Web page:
Keats Poetry Competition
The great romantic poet John Keats died on 23 February, 1821, at the age of 25, his body racked by then-incurable tuberculosis. Despite his young age, he had already studied for a career as an apothecary and surgeon, and then given up medicine in order to write poetry. The result is a body of work consisting of around 150 poems that have touched the hearts of readers for 200 years, and a place among the greatest of English poets.
To honour his memory, Writing Magazine poets are invited to enter a competition for poems rooted in any aspect of his life or work. There is plenty of scope. From his childhood in London, being orphaned and brought up by his grandmother and two guardians, his education and medical training, relationships with the two women whose friendship meant so much to him, to the ups and downs of his medical and writing careers, and then his final months of pain in Rome, where it was hoped that the warmer climate would help him, his life story is as fascinating as it is tragic.
Every one of the poems he left has the potential to be a source of inspiration for today’s poets. An idea, a few lines or simply a phrase still has the power to ignite the imagination of fellow writers. However well you know Keats, a few hours re-reading the great odes, or Endymion, The Eve of St Agnes or his sonnets will allow you to luxuriate in his ideas, his leaps of imagination, and the intensity of his imagery and wording. They may also inspire your entry for the competition.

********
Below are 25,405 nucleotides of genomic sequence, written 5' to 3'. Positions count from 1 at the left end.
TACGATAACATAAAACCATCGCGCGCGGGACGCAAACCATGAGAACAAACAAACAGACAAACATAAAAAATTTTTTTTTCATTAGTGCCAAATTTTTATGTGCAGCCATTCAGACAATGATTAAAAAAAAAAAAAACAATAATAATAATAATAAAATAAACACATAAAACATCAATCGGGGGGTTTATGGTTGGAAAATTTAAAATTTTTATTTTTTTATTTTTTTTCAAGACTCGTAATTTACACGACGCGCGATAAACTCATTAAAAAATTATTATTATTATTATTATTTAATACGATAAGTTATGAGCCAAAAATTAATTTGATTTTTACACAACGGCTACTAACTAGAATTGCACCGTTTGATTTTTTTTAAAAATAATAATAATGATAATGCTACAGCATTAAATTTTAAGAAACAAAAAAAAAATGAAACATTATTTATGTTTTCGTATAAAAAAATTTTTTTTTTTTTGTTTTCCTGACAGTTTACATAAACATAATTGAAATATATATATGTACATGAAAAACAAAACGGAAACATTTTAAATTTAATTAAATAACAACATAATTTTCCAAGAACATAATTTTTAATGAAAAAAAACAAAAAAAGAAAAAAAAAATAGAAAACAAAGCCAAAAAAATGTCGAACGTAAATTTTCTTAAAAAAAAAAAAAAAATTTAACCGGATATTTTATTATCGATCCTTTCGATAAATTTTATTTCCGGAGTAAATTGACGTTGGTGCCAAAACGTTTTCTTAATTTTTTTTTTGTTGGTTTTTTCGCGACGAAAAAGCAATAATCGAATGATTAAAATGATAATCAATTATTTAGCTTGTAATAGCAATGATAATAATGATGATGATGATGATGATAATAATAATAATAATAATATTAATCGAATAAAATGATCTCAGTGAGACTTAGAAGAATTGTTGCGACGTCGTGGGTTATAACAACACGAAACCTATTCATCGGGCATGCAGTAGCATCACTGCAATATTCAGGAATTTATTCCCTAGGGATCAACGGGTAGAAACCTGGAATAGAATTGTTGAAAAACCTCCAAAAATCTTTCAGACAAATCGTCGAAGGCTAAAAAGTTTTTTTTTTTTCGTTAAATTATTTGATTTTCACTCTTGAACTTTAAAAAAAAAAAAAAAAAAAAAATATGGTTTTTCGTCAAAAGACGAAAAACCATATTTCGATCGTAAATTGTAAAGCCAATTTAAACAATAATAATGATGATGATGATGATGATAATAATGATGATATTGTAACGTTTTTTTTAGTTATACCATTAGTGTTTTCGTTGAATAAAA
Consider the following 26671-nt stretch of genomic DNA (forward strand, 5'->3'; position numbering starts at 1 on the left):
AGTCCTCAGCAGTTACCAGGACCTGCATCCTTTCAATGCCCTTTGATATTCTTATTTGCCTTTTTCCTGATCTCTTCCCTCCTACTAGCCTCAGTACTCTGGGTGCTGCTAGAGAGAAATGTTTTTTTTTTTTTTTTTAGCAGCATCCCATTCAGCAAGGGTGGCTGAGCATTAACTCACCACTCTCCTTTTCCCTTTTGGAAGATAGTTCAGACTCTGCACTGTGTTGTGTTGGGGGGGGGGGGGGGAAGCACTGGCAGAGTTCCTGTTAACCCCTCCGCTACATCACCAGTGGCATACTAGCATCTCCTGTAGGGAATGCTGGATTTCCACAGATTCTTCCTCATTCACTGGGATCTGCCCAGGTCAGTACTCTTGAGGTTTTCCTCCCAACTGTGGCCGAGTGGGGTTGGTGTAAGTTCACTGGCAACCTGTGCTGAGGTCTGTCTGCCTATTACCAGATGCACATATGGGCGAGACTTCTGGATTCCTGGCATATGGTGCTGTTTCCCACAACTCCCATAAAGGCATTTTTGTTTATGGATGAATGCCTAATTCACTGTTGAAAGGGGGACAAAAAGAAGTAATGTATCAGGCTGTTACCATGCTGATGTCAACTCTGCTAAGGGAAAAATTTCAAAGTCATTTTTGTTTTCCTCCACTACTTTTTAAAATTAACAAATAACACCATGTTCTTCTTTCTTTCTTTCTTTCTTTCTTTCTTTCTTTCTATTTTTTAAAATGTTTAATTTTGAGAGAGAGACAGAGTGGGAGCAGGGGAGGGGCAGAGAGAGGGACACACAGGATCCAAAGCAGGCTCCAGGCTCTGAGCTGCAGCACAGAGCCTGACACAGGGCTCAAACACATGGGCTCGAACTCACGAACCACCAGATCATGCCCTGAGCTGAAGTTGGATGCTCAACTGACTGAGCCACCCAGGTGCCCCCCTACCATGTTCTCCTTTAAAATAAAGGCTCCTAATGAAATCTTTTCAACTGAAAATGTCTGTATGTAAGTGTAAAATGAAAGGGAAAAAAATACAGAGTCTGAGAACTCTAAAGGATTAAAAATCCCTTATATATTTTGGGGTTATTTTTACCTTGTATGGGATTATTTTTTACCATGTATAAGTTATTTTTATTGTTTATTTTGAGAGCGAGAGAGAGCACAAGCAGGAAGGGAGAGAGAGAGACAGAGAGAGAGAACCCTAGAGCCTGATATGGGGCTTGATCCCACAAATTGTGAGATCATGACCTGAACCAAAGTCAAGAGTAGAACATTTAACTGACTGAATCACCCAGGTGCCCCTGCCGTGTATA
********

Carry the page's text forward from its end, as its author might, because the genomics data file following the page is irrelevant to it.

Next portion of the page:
Keats’ legacy could be another source of inspiration. He has been copied and quoted, taught in schools and colleges, set as a text for spoken English examinations, and turned into poster art. How did you first meet him? What effect did the encounter have on you?
Entries should be no longer than 40 lines, and the closing date is 15 March.
The winner will receive £100, with £50 for the runner-up. Both poems will be published in Writing Magazine